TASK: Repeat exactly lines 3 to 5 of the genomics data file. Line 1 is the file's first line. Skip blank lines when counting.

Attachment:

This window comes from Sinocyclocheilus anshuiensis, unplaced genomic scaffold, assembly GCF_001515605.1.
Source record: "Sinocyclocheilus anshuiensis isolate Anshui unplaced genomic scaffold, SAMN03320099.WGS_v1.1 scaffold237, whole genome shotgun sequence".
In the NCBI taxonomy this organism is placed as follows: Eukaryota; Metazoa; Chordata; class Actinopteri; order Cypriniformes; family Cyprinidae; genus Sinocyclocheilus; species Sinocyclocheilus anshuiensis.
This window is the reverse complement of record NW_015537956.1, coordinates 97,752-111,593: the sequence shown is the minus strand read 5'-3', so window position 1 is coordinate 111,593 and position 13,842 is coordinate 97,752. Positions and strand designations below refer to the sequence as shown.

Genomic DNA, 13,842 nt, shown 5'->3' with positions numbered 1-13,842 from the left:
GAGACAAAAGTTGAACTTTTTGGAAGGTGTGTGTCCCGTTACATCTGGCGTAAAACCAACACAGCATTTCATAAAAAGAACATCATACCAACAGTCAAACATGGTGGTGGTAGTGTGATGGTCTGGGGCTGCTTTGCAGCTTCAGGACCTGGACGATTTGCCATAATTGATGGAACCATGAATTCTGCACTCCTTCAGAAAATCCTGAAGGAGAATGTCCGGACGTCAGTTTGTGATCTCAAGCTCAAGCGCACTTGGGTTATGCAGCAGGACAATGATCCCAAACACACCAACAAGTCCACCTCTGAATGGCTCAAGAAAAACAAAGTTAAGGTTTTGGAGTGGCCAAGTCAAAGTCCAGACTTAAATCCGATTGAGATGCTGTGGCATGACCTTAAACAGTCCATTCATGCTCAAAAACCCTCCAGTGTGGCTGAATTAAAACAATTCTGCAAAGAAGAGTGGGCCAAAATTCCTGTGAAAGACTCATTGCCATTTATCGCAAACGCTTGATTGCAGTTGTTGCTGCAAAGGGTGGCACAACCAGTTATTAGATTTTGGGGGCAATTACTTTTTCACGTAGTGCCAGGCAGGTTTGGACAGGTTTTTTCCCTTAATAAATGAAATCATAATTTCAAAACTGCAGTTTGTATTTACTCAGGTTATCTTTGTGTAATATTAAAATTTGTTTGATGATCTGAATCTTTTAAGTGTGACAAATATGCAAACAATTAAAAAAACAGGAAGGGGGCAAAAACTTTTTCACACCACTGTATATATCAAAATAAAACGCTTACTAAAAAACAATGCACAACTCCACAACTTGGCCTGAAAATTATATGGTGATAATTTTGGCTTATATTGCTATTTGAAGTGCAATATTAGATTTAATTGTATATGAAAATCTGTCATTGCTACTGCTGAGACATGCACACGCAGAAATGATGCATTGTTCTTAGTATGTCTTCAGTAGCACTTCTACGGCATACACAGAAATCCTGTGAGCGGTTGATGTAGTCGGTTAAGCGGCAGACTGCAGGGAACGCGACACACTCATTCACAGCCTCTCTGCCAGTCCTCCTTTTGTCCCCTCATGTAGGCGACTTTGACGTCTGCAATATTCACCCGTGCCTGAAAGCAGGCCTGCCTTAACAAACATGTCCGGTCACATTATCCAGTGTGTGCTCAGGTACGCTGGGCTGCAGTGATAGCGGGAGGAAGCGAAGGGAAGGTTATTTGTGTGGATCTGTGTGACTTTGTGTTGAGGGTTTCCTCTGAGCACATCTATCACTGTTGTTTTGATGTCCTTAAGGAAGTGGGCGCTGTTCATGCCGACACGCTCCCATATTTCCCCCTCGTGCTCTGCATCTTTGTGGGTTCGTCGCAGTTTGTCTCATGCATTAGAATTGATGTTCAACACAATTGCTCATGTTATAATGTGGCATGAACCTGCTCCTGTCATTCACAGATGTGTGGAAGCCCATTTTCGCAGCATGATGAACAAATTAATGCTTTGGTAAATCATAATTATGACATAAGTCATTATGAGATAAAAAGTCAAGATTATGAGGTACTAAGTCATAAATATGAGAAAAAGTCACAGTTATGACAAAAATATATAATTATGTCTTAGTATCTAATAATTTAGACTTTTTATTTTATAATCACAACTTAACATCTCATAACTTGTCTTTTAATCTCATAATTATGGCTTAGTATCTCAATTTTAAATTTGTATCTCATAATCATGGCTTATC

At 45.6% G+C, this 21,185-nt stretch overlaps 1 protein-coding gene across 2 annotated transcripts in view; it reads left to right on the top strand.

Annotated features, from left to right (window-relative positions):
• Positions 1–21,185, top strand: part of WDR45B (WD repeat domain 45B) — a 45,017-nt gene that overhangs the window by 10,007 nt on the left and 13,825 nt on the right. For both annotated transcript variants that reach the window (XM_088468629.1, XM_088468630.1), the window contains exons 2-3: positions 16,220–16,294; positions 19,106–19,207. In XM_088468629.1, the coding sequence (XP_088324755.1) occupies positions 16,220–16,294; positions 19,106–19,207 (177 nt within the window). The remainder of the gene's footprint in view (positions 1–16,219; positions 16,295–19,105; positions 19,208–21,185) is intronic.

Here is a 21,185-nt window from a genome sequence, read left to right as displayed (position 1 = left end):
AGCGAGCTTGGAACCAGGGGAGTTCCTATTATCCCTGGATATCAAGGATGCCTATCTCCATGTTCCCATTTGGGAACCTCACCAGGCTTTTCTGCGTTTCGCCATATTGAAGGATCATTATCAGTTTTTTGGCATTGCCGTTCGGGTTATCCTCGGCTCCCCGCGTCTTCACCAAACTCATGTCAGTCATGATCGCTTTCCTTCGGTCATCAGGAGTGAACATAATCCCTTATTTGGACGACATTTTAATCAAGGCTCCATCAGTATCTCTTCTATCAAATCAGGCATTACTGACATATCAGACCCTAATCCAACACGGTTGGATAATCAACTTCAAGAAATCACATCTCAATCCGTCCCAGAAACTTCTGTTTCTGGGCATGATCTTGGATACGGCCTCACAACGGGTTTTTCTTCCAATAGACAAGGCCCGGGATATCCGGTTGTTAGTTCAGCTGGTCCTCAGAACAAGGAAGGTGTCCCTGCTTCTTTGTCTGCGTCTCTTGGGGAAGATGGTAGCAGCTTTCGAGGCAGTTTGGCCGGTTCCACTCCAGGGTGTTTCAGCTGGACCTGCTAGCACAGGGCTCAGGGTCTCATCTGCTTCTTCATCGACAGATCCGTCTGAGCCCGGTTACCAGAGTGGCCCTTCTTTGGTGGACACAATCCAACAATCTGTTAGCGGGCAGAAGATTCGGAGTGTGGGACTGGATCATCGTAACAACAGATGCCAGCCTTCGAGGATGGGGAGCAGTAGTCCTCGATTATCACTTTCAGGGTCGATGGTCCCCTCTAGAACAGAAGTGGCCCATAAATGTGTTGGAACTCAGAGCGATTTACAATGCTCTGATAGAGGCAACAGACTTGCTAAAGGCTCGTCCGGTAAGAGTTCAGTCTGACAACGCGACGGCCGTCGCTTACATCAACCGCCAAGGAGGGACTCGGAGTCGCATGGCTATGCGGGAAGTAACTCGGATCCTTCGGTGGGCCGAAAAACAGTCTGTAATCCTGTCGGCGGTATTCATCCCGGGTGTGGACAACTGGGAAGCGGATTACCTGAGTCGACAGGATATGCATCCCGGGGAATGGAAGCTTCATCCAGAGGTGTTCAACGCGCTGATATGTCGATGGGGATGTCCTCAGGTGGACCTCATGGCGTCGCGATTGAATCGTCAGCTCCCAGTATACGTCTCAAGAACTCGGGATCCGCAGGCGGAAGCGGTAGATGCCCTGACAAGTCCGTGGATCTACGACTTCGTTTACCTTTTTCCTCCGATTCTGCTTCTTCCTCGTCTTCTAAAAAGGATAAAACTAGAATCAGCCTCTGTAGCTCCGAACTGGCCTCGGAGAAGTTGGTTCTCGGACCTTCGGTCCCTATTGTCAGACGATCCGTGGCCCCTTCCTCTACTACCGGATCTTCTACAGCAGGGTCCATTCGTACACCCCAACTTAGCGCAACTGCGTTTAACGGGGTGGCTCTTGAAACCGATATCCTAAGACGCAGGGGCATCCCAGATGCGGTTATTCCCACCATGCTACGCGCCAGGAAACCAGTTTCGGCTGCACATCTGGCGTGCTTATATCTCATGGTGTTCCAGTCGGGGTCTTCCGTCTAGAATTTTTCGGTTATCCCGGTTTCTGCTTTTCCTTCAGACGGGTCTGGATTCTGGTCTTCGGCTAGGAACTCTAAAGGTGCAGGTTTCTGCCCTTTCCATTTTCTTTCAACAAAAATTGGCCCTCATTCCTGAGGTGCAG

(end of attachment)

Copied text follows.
In the NCBI taxonomy this organism is placed as follows: Eukaryota; Metazoa; Chordata; class Actinopteri; order Cypriniformes; family Cyprinidae; genus Sinocyclocheilus; species Sinocyclocheilus anshuiensis.
This window is the reverse complement of record NW_015537956.1, coordinates 97,752-111,593: the sequence shown is the minus strand read 5'-3', so window position 1 is coordinate 111,593 and position 13,842 is coordinate 97,752. Positions and strand designations below refer to the sequence as shown.

Genomic DNA, 13,842 nt, shown 5'->3' with positions numbered 1-13,842 from the left: